Genetic predisposition and muscle type
Types of muscle fibres in human body
There are three major types of muscle fibres in the human body: Type I, Type IIa and Type IIb. They are distinguishable through the level of activity of the enzyme Myosin Adenosine Triphosphate (ATPase) as well as through other characteristics. Your Type I fibres are slow-twitch while both Type II fibres are classed under the term of fast-twitch. The percentage of each found in your body is determined by both your genetics (40% for slow-twitch and 60% for fast-twitch) and environmental factors such as training experience.
These muscle fibres are an endurance athlete’s best friend. They are plentiful in mitochondria, myoglobin (oxygen binding protein), and capillaries which allow for oxygen to be used to produce energy via oxidative phosphorylation. The capillaries transport the oxygen bound to the myoglobin into the muscles where it can be utilised by the mitochondria to synthesise ATP; allowing you to exercise longer. Slow twitch muscle fibres are therefore highly fatigue-resistant which is why muscles such as your gastrocnemius (calf) contain more slow-twitch fibres innately; allowing you to keep walking, standing and doing all those everyday activities without fatiguing quickly. The major fuel for slow twitch muscle fibres are triglycerides (fats) as this energy source can provide an abundance of ATP.
While slow twitch muscle fibres power you through long runs or rides, they won’t be ideal for explosive lifting or sprints as they are slower to contract.
The two types of fast-twitch muscle fibres differ from the slow-twitch fibres because they can produce energy in the absence of oxygen (glycolytic oxidation). This allows them to create energy quicker using phosphocreatine and glycogen to fuel those quick explosive movements such as jumping and sprinting. This means they have faster contraction speeds than slow-twitch fibres. These two types of fast-twitch fibres also differ from each other, with Type IIa fibres displaying some similarities with the slow-twitch fibres.
Type IIa fibres can produce energy through both glycolytic AND oxidative pathways which make them slightly more fatigue resistant than the Type IIb fibres. Type IIa also has more capillaries than IIb; aiding their ability to produce energy using oxygen.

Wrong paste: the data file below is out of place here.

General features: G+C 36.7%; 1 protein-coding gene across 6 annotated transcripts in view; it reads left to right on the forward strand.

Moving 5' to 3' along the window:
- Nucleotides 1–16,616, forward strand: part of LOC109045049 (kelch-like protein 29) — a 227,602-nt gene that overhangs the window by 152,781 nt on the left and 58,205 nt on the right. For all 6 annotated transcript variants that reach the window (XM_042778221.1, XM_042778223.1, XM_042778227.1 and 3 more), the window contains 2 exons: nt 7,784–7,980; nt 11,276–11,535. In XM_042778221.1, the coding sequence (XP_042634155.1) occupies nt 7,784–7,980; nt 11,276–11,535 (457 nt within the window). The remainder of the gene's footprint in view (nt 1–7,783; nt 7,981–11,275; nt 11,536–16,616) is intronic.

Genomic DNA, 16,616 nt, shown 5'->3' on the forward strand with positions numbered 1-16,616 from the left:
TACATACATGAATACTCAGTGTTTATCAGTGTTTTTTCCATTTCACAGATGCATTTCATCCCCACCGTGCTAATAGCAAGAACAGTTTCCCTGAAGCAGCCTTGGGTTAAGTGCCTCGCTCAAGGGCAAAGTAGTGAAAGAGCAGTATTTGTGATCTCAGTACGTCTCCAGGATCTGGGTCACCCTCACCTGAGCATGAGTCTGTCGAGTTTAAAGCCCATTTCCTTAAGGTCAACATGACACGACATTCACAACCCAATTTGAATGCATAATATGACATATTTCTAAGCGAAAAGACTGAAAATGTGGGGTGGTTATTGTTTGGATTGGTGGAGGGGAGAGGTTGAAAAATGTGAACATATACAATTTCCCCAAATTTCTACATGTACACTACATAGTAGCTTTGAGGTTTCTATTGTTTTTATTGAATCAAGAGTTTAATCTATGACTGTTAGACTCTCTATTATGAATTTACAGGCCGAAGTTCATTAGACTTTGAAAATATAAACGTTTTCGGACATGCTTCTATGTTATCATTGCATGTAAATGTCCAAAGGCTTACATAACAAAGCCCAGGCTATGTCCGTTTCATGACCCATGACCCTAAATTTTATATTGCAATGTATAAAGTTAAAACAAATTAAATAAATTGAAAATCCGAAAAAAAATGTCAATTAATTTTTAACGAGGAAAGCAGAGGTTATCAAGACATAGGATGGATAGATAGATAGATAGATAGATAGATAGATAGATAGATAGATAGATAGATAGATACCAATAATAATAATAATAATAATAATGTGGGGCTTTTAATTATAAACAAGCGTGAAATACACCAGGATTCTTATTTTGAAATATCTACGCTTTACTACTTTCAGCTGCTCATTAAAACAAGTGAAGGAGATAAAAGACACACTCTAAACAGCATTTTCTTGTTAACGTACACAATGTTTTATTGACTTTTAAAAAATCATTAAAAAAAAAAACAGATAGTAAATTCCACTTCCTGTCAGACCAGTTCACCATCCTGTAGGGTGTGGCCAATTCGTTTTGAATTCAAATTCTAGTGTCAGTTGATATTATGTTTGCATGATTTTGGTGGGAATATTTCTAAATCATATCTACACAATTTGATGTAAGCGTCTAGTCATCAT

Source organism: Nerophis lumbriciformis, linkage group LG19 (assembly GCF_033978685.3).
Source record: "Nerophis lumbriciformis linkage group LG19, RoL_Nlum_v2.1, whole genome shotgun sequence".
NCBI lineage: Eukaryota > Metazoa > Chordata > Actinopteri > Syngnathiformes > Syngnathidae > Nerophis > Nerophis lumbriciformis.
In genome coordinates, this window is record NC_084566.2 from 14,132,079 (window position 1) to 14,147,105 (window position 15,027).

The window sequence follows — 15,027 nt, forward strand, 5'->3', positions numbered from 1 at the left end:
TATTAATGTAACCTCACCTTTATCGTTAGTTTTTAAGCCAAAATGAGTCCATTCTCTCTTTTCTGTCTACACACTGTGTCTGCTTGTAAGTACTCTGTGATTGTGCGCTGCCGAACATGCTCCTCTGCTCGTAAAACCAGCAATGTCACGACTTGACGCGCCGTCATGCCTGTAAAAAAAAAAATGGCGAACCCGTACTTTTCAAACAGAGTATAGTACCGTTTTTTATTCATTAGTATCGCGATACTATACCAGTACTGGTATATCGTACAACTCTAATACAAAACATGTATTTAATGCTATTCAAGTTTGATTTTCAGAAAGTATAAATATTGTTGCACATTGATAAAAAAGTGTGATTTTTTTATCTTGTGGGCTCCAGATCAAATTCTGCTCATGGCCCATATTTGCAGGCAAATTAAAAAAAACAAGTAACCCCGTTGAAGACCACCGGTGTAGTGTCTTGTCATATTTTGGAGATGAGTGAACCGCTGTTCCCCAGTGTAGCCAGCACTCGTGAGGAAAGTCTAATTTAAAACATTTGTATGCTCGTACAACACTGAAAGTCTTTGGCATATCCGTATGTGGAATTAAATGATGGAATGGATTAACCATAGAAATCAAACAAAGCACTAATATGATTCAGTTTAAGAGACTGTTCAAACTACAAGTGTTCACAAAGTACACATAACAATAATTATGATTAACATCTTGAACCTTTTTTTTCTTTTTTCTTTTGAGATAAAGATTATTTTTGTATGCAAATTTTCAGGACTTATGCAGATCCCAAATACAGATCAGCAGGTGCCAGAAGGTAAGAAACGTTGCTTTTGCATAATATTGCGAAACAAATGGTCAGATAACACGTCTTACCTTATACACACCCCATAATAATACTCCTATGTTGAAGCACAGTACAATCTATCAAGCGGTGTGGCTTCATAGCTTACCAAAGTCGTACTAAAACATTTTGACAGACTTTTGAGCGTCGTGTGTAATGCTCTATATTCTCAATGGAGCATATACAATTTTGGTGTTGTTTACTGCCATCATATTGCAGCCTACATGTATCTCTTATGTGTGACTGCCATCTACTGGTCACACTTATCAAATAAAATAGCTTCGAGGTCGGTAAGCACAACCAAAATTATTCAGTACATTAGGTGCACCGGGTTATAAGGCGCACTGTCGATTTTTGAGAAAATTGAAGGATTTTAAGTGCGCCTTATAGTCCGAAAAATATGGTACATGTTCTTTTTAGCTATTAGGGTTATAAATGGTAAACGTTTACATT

Sports and genetic predispositions
Your Type I fibres are perfect for long duration exercise performed at a low to moderate intensity. If you enjoy marathons, half marathons, 10ks, long walks or cycles; these are the muscle fibres powering you through.
Type IIa fibres are for moderate duration exercise at a higher intensity. Events like the 400m and using moderately heavy weights in an 8-12 rep range during your resistance training will predominantly use these fibres.
Type IIb fibres are the experts at short exercise bouts at a high intensity that require that explosive production of force by the muscles. Sprinting the 100m or powerlifting are examples of the kind of sports these fibres thrive in.
Understanding how the physiology of the body adapts to exercise can help you develop more effective training programs for your specific needs. Genetics determines how much of each muscle-fibre type you possess. An exercise program that applies the right training strategies for your muscle fibres can help you to maximise the efficiency and enjoyment of your workout time.
But your genetics only have partial control over your muscle fibre type composition. If you want to train to be a sprinter but have the genetic advantage for endurance, the training you put in to become a sprinter will help your muscle fibres to adapt to higher intensity stimuli and aid your performance!